But you aren’t made of metal. Titanic said to me.
I’m a writer, I said, I could be made of anything.
Well then, be a writer. She said.
Be a writer? I paused, anemones between my toes. Okay. When my love leaves i’ll start with SOS. I will Morse code odes as the whole world goes vertical. I’ll write nosedives as my torso splits in two.
And the next day i’ll write the stunned headlines,
and the next day i’ll write the obituaries, and the next day I will write furious accusations, and the next day I will write lawsuits, and the next day I will write confessions of my wrongdoing, and the next day I will write pardons, but i won’t really mean it, and the next day i’ll write sonnets, but they won’t fit the schema, and the next day i’ll write pleas, please, please come back. The next day I will write epitaphs, navigation maps, warning for future generations about the hubris of human love. I will write quotas and queries and quizzes, I will write nonsense, I will write nonesense, I will write nonsense all the way down and no diving teams will find me, no robot arms will retrieve me in pieces. never will I be reassembled in plein air. No, I will remain whole, two miles down, with my suitcases strewn open, and in 100 years i will still be writing about this feeling, though my heart be a Picasso, though my heart be bearded at the bottom of the sea.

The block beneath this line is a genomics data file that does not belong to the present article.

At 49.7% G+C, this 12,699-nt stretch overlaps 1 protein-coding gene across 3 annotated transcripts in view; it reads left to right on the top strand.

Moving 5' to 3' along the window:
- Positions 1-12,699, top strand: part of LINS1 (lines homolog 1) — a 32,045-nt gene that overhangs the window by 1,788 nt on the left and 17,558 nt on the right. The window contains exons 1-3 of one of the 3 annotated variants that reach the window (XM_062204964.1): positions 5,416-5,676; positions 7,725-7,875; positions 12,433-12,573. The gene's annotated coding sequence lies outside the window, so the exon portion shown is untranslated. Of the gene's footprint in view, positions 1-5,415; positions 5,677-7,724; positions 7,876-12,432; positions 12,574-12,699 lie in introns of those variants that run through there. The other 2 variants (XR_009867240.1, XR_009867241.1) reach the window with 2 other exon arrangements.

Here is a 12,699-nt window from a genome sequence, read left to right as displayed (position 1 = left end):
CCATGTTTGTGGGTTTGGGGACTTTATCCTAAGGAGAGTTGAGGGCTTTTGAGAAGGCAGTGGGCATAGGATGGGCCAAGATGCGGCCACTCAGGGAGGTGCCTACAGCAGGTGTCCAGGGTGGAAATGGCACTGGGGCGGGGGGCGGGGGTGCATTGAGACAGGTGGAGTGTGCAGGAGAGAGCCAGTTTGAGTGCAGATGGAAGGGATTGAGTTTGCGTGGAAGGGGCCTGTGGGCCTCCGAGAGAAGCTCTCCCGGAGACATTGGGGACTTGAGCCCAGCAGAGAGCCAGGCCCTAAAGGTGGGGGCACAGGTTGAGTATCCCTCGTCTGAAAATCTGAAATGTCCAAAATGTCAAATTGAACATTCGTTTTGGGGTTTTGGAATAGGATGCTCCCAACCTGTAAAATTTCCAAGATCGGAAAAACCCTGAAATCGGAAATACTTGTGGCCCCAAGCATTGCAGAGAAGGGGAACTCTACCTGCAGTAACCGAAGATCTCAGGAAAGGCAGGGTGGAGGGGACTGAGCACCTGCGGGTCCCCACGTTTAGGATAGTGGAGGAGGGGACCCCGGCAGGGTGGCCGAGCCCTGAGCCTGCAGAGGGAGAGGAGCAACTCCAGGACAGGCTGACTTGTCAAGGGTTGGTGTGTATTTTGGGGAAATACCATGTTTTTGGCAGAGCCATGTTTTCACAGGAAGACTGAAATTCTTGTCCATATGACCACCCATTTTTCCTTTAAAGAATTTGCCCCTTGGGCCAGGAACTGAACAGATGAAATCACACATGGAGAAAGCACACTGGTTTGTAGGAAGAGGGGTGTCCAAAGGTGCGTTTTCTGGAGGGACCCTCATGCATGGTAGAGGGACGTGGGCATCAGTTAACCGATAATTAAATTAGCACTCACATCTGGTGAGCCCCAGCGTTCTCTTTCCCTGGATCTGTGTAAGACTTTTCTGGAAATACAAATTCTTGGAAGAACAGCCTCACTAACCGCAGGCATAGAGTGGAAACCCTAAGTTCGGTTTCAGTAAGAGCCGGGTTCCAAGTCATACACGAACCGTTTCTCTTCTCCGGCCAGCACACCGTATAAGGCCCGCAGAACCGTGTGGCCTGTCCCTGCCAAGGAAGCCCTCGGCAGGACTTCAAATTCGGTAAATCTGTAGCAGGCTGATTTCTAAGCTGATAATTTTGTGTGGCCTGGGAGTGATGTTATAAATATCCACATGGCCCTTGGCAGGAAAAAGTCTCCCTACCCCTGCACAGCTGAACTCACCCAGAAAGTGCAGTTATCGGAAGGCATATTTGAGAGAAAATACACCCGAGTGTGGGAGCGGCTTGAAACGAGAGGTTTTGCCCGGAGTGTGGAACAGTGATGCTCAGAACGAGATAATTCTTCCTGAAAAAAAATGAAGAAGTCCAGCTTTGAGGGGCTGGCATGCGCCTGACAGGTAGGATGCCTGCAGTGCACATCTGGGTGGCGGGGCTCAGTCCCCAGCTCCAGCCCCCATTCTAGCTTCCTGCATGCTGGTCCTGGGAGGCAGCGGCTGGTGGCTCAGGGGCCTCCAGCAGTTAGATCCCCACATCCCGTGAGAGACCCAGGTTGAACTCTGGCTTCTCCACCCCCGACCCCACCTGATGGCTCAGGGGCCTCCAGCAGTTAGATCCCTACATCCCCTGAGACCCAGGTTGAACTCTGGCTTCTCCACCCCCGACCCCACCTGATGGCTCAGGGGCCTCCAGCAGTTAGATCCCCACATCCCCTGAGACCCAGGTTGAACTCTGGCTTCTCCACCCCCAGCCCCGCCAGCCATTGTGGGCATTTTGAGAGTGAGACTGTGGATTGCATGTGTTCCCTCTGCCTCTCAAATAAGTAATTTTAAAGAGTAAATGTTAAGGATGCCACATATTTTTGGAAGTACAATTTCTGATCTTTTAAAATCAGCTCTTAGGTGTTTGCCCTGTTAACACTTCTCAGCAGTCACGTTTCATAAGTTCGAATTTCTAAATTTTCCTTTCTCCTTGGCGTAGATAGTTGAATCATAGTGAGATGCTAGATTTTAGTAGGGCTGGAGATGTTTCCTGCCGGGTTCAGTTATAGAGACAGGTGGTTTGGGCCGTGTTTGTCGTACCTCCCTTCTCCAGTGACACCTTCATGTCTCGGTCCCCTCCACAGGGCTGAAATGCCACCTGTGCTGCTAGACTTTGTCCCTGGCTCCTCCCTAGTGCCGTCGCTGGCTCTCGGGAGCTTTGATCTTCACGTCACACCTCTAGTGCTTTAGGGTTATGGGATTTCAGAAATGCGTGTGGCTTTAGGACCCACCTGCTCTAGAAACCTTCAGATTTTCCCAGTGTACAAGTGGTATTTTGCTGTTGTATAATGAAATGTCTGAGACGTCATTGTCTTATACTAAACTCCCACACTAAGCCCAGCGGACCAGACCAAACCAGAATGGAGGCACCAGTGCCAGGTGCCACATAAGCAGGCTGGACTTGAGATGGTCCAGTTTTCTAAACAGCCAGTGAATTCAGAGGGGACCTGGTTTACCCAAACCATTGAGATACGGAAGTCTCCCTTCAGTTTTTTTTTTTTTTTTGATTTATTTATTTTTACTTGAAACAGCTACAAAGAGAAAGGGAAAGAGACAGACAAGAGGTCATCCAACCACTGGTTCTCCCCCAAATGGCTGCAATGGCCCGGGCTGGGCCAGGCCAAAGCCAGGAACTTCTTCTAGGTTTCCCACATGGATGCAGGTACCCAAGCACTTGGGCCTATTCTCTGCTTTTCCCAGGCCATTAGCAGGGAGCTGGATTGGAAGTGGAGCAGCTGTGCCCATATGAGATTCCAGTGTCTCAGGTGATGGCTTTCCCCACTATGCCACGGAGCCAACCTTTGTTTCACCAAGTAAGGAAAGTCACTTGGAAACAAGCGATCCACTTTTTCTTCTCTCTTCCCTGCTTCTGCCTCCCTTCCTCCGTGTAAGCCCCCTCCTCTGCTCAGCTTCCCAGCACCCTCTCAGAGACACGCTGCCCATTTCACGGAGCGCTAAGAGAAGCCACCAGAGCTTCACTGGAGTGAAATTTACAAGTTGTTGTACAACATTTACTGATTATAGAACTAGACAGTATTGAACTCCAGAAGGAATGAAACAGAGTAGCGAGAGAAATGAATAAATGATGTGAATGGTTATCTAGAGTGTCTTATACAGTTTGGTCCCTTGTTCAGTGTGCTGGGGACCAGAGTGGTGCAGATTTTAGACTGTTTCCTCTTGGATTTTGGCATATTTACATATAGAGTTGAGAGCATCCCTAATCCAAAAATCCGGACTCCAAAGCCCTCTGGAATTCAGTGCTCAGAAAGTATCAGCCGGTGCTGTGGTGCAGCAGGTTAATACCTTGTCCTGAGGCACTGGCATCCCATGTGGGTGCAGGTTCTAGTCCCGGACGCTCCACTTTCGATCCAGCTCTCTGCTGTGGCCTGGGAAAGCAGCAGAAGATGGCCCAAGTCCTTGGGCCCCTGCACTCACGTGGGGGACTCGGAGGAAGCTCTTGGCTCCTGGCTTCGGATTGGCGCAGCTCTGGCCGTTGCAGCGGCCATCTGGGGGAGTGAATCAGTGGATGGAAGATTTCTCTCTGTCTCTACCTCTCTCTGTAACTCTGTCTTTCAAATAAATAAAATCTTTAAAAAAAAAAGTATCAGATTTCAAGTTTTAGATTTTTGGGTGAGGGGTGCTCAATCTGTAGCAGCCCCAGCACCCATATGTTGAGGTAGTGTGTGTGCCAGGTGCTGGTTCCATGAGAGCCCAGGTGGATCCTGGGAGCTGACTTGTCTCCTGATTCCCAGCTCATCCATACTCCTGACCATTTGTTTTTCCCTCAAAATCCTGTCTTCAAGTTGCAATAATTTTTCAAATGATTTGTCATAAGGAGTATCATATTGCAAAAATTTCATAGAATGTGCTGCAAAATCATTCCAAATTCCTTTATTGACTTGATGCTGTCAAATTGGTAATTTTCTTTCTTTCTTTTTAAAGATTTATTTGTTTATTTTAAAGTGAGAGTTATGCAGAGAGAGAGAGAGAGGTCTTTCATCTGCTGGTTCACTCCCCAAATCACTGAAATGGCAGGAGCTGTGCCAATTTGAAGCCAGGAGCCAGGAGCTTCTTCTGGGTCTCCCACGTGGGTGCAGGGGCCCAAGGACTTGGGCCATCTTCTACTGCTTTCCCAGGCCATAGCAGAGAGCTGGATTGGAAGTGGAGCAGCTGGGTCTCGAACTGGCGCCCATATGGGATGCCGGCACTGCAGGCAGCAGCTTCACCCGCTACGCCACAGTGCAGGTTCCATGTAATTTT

The Titanic let me cry for a while, my sobs echoing off her moldy mosaics.
Then she said: Girl, you’re too young for a beard like this. You’re never gonna get some if you rust over now.
I sniffled a little and scratched my name into the green slime of the tub.
The trouble with you humans is that you are so concerned with staying afloat. Go ahead, be gouged open by love. Gulp that saltwater, sink beneath the waves. You’re not a boat, you can go under and come up again, with those big old lungs of yours, those hard kicking legs.
And your heart, she said, that gargantuan ark, that floating hotel. Call it unsinkable, though it is sinkable.
There are enough ballrooms in you to dance with everyone you’ll ever love.
That’s what the Titanic told me this morning, me, lying next to her on the ocean floor.
There are enough ballrooms in you.
“Circles in the Sand,” the spectacular labyrinths on the coast in Bandon, Oregon, are the brain child of Denny Dyke who created the paths “as a means of meditation, transformation and healing.” He and numerous volunteers create these unique walkable sandy paths based on historical forms so that everyone can experience the “benefits of taking some time just to be themselves.” Bottom right photo courtesy of Deborah Fisher, Bandon, OR. For more information, visit https://www.sandypathbandon.com/